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Week of 30 Jan 2017: Keeping Capital Project Costs Low

Email Jim at jthompson@taii.com

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There are a number of actions by mill owners that drive up the costs of capital projects. We'll wrap up this month by touching on these.

A capital project represents a change. We are going to spend some money in order to do things in the future differently from what we have done in the past. We are going to exploit an opportunity we see--or something else. No matter what; it is change.

On the wall in my office, I have a chart. It is a matrix--only the first line matters but I will share it all. It goes like this: Vision+Skills+Incentives+Resources+Action Plan=Change. Then it goes through an exercise that eliminates each one of these, starting with vision. Eliminate vision and one has confusion. Eliminate skills and one has anxiety. Eliminate incentives and one has resistance. Eliminate resources and one has frustration. Eliminate the action plan and one has false starts.

I could probably stop right here and say I have completed my message. However, let's unpack this a bit.

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Over the years, I have seen projects missing any one of the elements outlined above. I have even seen some projects missing several of these elements. They have all been disasters in one form or another.

Vision is a tough one. When a project forms, the idea comes from somewhere, from someone who is influential in the company. The vision is seldom a perfect one, for it is based on personal experiences; it is not a collection of all possible experiences. In an ideal world, you would hire a strong outside facilitator to solicit internal and external ideas for a vision of the project and then have this facilitator gather a team of appropriate internal people to hammer out a solid vision for the project. I have seen too many projects advance with a flawed vision.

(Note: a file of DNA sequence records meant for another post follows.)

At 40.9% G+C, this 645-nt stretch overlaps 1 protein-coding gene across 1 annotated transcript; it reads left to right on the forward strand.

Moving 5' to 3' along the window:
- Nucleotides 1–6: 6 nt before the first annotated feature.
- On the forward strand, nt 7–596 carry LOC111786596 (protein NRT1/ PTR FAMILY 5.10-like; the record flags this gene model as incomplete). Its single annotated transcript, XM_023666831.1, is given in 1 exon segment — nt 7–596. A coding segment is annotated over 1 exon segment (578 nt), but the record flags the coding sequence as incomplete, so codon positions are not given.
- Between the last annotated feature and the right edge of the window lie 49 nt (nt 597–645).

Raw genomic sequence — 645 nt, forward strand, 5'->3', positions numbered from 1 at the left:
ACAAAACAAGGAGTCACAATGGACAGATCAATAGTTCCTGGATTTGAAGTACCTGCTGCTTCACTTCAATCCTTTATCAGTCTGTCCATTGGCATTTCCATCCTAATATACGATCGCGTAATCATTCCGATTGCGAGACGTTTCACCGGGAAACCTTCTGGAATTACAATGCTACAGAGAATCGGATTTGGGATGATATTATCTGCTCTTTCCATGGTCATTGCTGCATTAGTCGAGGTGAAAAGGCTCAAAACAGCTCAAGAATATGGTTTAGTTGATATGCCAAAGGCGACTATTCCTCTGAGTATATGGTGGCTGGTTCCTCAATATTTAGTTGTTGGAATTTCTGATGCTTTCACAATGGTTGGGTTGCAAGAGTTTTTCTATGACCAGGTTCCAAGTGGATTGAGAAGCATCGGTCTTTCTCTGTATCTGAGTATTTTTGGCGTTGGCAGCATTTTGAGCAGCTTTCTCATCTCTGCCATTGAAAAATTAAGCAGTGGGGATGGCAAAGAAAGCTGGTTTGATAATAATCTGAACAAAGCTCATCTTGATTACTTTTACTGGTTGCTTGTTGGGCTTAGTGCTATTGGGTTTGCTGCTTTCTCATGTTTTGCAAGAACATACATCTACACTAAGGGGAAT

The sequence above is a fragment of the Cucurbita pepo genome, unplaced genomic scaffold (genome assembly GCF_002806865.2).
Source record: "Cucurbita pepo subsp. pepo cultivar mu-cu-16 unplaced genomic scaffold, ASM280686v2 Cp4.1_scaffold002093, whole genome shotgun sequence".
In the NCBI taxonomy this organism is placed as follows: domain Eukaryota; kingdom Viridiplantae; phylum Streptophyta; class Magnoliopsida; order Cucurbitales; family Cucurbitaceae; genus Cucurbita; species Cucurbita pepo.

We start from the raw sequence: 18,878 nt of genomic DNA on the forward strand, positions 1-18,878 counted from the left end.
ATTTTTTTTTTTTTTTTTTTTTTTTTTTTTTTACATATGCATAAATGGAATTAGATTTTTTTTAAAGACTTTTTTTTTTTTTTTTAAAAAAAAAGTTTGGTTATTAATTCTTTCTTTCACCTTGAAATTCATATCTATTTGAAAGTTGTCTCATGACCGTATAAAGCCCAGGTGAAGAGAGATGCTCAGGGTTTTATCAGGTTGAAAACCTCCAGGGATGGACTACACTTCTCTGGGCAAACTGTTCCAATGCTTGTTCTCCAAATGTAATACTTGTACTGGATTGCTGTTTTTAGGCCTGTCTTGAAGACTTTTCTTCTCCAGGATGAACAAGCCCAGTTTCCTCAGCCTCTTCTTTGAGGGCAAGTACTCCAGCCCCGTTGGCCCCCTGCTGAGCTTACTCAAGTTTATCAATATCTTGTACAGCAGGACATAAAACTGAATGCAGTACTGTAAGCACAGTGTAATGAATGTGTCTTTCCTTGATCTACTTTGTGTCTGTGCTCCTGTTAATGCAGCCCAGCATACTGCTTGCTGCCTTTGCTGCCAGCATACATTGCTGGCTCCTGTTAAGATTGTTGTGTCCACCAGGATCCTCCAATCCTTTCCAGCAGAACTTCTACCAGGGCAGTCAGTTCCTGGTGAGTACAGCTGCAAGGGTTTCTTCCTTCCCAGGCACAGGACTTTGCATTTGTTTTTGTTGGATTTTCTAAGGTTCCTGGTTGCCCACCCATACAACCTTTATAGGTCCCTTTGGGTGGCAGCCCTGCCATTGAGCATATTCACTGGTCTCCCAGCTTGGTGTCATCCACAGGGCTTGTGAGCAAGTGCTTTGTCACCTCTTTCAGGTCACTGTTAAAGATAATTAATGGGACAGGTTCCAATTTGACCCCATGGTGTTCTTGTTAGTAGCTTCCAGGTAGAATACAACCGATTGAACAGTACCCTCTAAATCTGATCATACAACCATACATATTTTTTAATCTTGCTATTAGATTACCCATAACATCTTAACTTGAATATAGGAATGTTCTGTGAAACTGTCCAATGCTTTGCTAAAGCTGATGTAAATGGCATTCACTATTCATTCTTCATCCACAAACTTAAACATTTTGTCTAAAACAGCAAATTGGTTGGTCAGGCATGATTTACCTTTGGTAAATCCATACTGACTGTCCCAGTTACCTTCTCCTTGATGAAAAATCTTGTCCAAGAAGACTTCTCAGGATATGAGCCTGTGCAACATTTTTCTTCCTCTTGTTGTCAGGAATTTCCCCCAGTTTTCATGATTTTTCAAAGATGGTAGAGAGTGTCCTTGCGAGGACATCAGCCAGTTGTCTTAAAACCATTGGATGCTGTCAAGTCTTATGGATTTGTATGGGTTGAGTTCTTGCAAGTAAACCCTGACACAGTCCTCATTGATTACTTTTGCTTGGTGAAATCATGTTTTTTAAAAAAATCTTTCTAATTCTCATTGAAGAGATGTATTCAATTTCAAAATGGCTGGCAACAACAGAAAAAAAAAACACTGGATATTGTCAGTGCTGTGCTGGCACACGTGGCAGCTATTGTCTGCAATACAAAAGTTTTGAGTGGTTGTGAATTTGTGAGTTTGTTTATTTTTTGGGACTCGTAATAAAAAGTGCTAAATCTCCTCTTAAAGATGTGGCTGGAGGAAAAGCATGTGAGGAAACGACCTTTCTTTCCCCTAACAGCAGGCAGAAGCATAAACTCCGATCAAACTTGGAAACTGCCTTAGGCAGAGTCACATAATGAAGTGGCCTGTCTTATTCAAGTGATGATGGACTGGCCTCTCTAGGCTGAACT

Skills can be hired. The challenge is to recognize your team's deficiency in skills (most teams, at the start anyway, are deficient).

Incentives. One of the biggest incentives for in-house staff is to be assured they won't be fired at the end of the project. The personnel mortality rate on capital projects is very high and most people know this.

Resources. Nearly every project I have been on has at least started out too optimistically about the resource levels required. Usually this is corrected, but often it is not corrected soon enough. The risk here is fairly low, but if ignored, a lack of resources can become the elephant in the room.

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Join Jim Thompson on the 2nd Annual Papermakers Mission Trip to Guatemala, 22 - 29 July 17. Build houses, talk about the pulp and paper industry. For more information, email jthompson@taii.com with "Guatemala" in the subject line.

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Action Plan. "Of course, everyone knows how to do a capital project." Wrong! The Action Plan should be prepared directly on the heels of the Vision exercise. And it doesn't just include buying stuff and installing stuff--it includes hiring (if necessary), training (no question that it is necessary), raw material procurement plan and the product sales plan. Everything involved to make the project successful belongs in the action plan.

This all seems simple enough and if you follow it faithfully, you will keep your capital project costs low. Yet I have seen very large companies, which from the outside you would think know better, mess this up in an extraordinary fashion. Over the years, I have seen more messes than successes.

With the five columns I have written this month, you can, if you follow them, produce a successful project. However, some will still fail, either because they did not read these columns or did not believe them.

Our quiz this week is an open-ended question. You may take it here.

For safety this week, for goodness sake, if you can't do anything else right, at least don't get anyone hurt.

Be safe and we will talk next week.

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